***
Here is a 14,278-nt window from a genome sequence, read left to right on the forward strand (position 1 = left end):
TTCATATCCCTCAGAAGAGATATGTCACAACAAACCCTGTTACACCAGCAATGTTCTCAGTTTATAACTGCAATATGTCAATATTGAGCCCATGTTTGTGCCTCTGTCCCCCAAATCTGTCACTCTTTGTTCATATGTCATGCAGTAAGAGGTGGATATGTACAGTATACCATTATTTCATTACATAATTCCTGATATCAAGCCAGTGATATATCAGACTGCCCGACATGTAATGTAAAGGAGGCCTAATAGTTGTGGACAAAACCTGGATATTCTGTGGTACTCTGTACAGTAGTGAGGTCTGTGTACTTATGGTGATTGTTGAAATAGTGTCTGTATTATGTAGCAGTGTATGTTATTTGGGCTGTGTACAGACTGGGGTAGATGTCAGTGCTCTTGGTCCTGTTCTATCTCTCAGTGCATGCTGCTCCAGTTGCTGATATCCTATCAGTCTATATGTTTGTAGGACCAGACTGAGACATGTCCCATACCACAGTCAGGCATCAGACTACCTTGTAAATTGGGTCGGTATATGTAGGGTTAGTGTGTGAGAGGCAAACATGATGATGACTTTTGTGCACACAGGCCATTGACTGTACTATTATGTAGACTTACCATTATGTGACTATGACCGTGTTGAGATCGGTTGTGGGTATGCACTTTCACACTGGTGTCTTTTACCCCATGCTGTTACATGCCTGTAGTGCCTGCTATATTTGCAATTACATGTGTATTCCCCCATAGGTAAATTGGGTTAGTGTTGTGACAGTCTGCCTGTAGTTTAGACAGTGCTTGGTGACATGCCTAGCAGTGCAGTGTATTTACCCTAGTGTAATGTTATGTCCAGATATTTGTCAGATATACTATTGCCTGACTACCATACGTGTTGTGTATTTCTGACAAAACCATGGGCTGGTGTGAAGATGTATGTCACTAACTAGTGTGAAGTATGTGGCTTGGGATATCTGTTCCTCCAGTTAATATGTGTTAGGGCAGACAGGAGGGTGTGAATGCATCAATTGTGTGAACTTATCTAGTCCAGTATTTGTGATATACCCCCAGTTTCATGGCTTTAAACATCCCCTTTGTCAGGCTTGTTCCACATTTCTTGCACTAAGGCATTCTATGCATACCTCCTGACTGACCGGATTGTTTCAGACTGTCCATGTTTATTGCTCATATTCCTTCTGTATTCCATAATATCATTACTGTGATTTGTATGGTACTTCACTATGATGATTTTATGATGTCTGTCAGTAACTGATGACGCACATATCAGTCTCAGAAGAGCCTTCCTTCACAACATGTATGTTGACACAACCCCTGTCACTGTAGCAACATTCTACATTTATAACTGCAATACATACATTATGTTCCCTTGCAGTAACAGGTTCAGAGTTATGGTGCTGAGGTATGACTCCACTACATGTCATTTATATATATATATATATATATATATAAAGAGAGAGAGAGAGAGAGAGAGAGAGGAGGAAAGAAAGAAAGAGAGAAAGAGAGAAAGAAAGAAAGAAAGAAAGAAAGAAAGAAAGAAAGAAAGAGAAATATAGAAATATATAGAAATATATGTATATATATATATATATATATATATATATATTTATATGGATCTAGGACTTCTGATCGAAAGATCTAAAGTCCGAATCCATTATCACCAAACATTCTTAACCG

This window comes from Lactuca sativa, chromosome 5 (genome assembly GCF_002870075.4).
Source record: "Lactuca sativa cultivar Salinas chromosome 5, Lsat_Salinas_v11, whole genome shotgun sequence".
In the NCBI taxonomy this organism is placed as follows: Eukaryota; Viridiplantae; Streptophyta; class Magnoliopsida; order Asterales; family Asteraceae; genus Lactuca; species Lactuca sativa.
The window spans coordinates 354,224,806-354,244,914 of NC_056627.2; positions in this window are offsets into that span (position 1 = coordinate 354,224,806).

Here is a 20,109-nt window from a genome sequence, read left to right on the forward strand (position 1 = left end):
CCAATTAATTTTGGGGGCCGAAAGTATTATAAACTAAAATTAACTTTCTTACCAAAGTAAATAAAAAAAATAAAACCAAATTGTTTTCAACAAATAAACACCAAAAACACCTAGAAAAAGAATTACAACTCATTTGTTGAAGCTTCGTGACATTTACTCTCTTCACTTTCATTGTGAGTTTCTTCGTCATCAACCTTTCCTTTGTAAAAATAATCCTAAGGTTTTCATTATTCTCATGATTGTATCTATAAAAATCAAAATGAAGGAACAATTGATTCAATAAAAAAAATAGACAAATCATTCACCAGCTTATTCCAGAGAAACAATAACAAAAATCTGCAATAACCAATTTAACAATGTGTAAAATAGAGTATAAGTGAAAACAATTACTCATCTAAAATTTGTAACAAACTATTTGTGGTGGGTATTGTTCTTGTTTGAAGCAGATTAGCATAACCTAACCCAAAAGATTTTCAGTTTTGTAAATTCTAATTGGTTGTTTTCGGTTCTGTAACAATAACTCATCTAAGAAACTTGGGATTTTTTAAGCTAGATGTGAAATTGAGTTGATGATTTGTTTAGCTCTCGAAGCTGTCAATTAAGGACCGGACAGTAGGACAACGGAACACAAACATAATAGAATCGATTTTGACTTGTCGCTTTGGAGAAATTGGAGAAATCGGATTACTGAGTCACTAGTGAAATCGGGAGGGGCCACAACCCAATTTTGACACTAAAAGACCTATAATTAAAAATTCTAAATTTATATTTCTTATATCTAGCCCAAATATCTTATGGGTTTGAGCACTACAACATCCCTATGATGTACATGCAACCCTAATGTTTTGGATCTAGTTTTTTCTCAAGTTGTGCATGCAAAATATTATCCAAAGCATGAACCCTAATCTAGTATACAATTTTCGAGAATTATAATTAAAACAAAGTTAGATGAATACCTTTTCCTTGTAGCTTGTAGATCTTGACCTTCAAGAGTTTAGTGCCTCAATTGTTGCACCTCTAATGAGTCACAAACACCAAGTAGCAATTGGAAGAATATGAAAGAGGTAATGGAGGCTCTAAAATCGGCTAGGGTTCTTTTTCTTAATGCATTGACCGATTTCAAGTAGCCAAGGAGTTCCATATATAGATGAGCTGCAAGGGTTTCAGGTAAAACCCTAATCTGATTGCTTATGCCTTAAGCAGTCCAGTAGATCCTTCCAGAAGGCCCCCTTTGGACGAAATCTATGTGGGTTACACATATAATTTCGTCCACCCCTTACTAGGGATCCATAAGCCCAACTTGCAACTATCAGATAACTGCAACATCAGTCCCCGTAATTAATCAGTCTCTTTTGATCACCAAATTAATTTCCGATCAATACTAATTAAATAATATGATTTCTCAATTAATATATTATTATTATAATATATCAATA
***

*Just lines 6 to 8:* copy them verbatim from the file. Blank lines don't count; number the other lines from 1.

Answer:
The window spans coordinates 354,224,806-354,244,914 of NC_056627.2; positions in this window are offsets into that span (position 1 = coordinate 354,224,806).

Here is a 20,109-nt window from a genome sequence, read left to right on the forward strand (position 1 = left end):
CCAATTAATTTTGGGGGCCGAAAGTATTATAAACTAAAATTAACTTTCTTACCAAAGTAAATAAAAAAAATAAAACCAAATTGTTTTCAACAAATAAACACCAAAAACACCTAGAAAAAGAATTACAACTCATTTGTTGAAGCTTCGTGACATTTACTCTCTTCACTTTCATTGTGAGTTTCTTCGTCATCAACCTTTCCTTTGTAAAAATAATCCTAAGGTTTTCATTATTCTCATGATTGTATCTATAAAAATCAAAATGAAGGAACAATTGATTCAATAAAAAAAATAGACAAATCATTCACCAGCTTATTCCAGAGAAACAATAACAAAAATCTGCAATAACCAATTTAACAATGTGTAAAATAGAGTATAAGTGAAAACAATTACTCATCTAAAATTTGTAACAAACTATTTGTGGTGGGTATTGTTCTTGTTTGAAGCAGATTAGCATAACCTAACCCAAAAGATTTTCAGTTTTGTAAATTCTAATTGGTTGTTTTCGGTTCTGTAACAATAACTCATCTAAGAAACTTGGGATTTTTTAAGCTAGATGTGAAATTGAGTTGATGATTTGTTTAGCTCTCGAAGCTGTCAATTAAGGACCGGACAGTAGGACAACGGAACACAAACATAATAGAATCGATTTTGACTTGTCGCTTTGGAGAAATTGGAGAAATCGGATTACTGAGTCACTAGTGAAATCGGGAGGGGCCACAACCCAATTTTGACACTAAAAGACCTATAATTAAAAATTCTAAATTTATATTTCTTATATCTAGCCCAAATATCTTATGGGTTTGAGCACTACAACATCCCTATGATGTACATGCAACCCTAATGTTTTGGATCTAGTTTTTTCTCAAGTTGTGCATGCAAAATATTATCCAAAGCATGAACCCTAATCTAGTATACAATTTTCGAGAATTATAATTAAAACAAAGTTAGATGAATACCTTTTCCTTGTAGCTTGTAGATCTTGACCTTCAAGAGTTTAGTGCCTCAATTGTTGCACCTCTAATGAGTCACAAACACCAAGTAGCAATTGGAAGAATATGAAAGAGGTAATGGAGGCTCTAAAATCGGCTAGGGTTCTTTTTCTTAATGCATTGACCGATTTCAAGTAGCCAAGGAGTTCCATATATAGATGAGCTGCAAGGGTTTCAGGTAAAACCCTAATCTGATTGCTTATGCCTTAAGCAGTCCAGTAGATCCTTCCAGAAGGCCCCCTTTGGACGAAATCTATGTGGGTTACACATATAATTTCGTCCACCCCTTACTAGGGATCCATAAGCCCAACTTGCAACTATCAGATAACTGCAACATCAGTCCCCGTAATTAATCAGTCTCTTTTGATCACCAAATTAATTTCCGATCAATACTAATTAAATAATATGATTTCTCAATTAATATATTATTATTATAATATATCAATA